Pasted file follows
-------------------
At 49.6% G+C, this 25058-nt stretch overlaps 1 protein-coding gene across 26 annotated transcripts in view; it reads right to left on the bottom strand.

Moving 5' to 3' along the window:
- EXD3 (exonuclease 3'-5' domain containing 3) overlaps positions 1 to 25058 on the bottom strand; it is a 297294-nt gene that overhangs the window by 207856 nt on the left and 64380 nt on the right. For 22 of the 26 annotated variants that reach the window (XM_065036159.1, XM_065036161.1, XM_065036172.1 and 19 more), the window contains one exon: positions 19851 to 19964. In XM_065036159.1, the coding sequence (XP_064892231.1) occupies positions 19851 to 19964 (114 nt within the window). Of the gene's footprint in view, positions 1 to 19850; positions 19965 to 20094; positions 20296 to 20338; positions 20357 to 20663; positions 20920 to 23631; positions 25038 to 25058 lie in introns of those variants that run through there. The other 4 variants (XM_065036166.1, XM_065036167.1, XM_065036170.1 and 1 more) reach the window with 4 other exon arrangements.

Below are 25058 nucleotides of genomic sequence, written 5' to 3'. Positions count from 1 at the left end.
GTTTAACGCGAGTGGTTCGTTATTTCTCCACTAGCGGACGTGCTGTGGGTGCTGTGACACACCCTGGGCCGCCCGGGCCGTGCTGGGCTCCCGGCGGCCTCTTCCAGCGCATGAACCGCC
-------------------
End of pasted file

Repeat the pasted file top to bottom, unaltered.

At 49.6% G+C, this 25058-nt stretch overlaps 1 protein-coding gene across 26 annotated transcripts in view; it reads right to left on the bottom strand.

Moving 5' to 3' along the window:
- EXD3 (exonuclease 3'-5' domain containing 3) overlaps positions 1 to 25058 on the bottom strand; it is a 297294-nt gene that overhangs the window by 207856 nt on the left and 64380 nt on the right. For 22 of the 26 annotated variants that reach the window (XM_065036159.1, XM_065036161.1, XM_065036172.1 and 19 more), the window contains one exon: positions 19851 to 19964. In XM_065036159.1, the coding sequence (XP_064892231.1) occupies positions 19851 to 19964 (114 nt within the window). Of the gene's footprint in view, positions 1 to 19850; positions 19965 to 20094; positions 20296 to 20338; positions 20357 to 20663; positions 20920 to 23631; positions 25038 to 25058 lie in introns of those variants that run through there. The other 4 variants (XM_065036166.1, XM_065036167.1, XM_065036170.1 and 1 more) reach the window with 4 other exon arrangements.

Below are 25058 nucleotides of genomic sequence, written 5' to 3'. Positions count from 1 at the left end.
GTTTAACGCGAGTGGTTCGTTATTTCTCCACTAGCGGACGTGCTGTGGGTGCTGTGACACACCCTGGGCCGCCCGGGCCGTGCTGGGCTCCCGGCGGCCTCTTCCAGCGCATGAACCGCC